Public service advertising campaigns that use guilt or shame to warn against alcohol abuse can actually have the reverse effect, spurring increased drinking among target audiences, according to new research from the Indiana University Kelley School of Business.
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Duhachek's research specifically explores anti-drinking ads that link to the many possible adverse results of alcohol abuse, such as blackouts and car accidents, while eliciting feelings of shame and guilt. Findings show such messages are too difficult to process among viewers already experiencing these emotions -- for example, those who already have alcohol-related transgressions.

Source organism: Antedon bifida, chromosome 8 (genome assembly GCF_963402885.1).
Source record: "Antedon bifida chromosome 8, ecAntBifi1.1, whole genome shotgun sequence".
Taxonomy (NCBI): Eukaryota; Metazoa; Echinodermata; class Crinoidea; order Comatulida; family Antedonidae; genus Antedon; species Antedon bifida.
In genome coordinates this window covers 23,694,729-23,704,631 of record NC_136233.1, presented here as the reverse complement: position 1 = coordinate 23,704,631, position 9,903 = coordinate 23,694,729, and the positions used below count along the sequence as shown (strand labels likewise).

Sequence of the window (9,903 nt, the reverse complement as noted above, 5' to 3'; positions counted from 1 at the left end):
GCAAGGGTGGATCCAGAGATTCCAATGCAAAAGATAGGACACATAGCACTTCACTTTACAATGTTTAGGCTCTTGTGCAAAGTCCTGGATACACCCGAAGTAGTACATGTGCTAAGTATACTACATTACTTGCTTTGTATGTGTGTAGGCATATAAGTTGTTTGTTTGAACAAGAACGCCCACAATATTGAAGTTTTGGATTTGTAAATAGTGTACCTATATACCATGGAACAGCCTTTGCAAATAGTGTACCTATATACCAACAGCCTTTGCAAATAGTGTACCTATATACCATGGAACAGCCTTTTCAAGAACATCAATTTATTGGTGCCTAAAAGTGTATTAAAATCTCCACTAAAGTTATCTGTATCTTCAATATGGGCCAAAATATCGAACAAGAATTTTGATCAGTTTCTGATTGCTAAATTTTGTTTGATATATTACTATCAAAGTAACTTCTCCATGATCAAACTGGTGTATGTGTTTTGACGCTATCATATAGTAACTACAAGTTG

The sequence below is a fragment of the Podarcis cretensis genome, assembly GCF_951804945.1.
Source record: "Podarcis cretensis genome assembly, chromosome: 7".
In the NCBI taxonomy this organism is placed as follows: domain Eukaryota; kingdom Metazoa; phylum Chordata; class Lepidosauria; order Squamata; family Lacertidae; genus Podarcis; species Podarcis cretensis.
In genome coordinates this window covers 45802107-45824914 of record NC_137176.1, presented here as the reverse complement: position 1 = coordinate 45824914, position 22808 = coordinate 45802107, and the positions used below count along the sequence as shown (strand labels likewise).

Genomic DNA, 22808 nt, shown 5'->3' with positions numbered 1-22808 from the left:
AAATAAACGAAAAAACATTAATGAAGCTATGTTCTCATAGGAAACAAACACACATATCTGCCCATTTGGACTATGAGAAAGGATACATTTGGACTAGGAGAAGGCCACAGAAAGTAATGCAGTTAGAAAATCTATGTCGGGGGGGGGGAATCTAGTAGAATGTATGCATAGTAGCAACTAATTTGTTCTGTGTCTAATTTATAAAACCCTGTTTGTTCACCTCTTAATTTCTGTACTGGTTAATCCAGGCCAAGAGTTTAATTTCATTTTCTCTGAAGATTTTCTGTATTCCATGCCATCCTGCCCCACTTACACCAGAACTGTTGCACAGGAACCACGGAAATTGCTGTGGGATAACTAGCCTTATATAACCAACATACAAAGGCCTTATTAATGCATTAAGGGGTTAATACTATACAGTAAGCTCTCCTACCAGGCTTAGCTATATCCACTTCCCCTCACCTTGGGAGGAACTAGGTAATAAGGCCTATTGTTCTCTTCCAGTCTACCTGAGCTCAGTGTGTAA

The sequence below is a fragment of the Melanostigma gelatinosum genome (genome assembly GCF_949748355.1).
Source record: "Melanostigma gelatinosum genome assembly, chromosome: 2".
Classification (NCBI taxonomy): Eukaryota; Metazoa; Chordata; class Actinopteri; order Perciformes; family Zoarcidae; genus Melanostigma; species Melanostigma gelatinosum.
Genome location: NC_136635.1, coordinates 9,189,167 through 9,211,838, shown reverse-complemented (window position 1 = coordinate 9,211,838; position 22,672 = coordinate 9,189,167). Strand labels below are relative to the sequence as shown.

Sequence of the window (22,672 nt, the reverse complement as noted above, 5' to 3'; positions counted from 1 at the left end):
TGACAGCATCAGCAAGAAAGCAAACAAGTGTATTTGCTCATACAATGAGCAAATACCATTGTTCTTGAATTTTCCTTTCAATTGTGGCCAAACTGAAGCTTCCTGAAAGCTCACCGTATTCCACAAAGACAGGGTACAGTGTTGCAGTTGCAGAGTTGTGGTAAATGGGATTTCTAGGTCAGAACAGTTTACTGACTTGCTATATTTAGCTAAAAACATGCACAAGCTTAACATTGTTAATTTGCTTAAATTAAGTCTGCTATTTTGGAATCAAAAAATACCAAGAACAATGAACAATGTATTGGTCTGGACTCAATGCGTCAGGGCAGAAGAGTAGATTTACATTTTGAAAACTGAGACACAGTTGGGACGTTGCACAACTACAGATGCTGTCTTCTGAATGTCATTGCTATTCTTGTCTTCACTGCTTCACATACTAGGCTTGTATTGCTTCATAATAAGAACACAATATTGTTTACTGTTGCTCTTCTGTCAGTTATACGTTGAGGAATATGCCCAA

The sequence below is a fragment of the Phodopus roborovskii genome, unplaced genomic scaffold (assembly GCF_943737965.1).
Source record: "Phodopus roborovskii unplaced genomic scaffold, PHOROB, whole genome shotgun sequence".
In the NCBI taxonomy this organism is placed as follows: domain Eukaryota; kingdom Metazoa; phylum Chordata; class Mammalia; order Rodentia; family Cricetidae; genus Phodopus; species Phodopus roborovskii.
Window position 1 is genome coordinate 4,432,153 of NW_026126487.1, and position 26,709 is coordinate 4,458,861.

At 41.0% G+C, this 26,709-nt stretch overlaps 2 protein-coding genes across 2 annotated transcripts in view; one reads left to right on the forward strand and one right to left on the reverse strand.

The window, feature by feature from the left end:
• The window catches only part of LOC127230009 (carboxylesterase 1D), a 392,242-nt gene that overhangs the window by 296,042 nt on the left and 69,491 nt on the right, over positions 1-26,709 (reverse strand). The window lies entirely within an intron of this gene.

To cope, they adopt a defensive mindset that allows them to underestimate their susceptibility to the consequences highlighted in the ads; that is, that the consequences happen only to "other people." The result is they engage in greater amounts of irresponsible drinking, according to respondents.
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